Cinnamon and HealthFebruary 21, 2009 Written by JP [Font too small?]
When I smell the distinctive aroma of cinnamon, I usually think of decadent treats such as pumpkin pie and cinnamon rolls. Then my mind quickly reminds me that these are exactly types of foods that people with blood sugar issues (like me) should be avoiding. But I’m not one to give up easily. I think it’s possible, even advantageous to keep cinnamon around in our quest to eat a more healthful diet.
In today’s blog, I want to share some recent findings about the beneficial effects of cinnamon in helping to manage diabetes and pre-diabetic states. But that’s just the beginning of the story. Cinnamon has been getting a lot of scientific attention lately. The results of that interest have yielded many hopeful clues into future applications for this alluring spice.
The Dessert Spice for Diabetics
A new study published in the American Journal of Clinical Nutrition set out to determine whether regular cinnamon consumption could help manage blood sugar, insulin and appetite. This study was initiated because previous research found that adding 6 grams (6,000 mgs) of cinnamon to one’s daily diet could help lower post-meal blood sugar levels. In that research, it was noted that the cinnamon appeared to slow the gastric emptying rate (GER). By slowing GER, food remains in the stomach longer and possibly helps reduce hunger.
The current study aimed to find out whether lower dosages of cinnamon would have a similar effect. In this crossover trial, a group of 15 healthy volunteers were given about 10 oz. of rice pudding with either 1 gram or 3 grams of cinnamon.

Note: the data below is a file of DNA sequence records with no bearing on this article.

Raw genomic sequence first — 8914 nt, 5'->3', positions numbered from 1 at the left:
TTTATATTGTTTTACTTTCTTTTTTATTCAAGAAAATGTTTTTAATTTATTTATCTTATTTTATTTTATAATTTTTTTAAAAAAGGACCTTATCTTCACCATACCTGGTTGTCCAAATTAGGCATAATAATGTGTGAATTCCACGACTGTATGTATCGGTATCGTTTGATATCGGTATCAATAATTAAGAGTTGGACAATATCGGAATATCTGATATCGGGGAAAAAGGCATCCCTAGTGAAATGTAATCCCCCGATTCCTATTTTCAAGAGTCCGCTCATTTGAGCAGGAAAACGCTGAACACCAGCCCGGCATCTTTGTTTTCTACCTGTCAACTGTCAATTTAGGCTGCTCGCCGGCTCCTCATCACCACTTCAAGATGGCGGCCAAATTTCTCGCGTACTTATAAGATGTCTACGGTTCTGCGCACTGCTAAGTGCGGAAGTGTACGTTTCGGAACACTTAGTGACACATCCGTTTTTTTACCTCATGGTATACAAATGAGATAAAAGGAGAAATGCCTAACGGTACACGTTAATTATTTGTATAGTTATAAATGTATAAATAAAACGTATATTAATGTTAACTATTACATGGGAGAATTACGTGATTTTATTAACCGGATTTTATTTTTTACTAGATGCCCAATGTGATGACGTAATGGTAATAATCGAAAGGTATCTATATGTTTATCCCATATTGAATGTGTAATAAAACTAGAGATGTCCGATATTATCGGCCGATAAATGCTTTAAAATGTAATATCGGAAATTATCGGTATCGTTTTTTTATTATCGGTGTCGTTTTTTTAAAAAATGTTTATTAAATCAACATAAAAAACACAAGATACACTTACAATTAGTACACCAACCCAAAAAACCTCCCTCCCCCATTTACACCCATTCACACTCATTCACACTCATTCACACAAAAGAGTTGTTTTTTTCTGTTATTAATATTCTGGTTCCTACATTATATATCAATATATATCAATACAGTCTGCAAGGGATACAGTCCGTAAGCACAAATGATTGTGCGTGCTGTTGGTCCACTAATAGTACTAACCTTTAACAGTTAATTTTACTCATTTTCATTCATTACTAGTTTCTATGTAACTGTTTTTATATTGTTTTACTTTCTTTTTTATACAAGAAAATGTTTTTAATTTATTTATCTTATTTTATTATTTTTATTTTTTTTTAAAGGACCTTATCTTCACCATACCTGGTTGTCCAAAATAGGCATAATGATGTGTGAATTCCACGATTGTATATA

At the study’s end, the results showed that the 1 gram dosage of cinnamon had no discernible effect on any measure relating to blood sugar, insulin or gastric emptying (and appetite). The 3 gram dosage did reduce post-meal insulin, but did not impact blood sugar, gastric emptying or appetite.
These results may seem slight or disappointing. But if they’re viewed in a constructive manner, we can learn from them. Based on this research, it’s clear that a very low dosage (1 gram) of cinnamon is ineffective. A moderate dosage (3 grams) is slightly effective. But a higher dosage, such as the 6 grams used in the previous study, is significantly more effective. This pattern lead the study authors to conclude that, “The results indicate a relation between the amount of cinnamon consumed and the decrease in insulin concentration.”
Another factor to consider is that the length of time and frequency that a substance is administered can also impact how effective it will be. A good example of this can be found in a January 2009 study published in the European Journal of Applied Physiology.
In this study, 3 grams of cinnamon were given for 14 consecutive days. In that time-frame, cinnamon did show a significant improvement in the processing of blood sugar, insulin response and insulin sensitivity.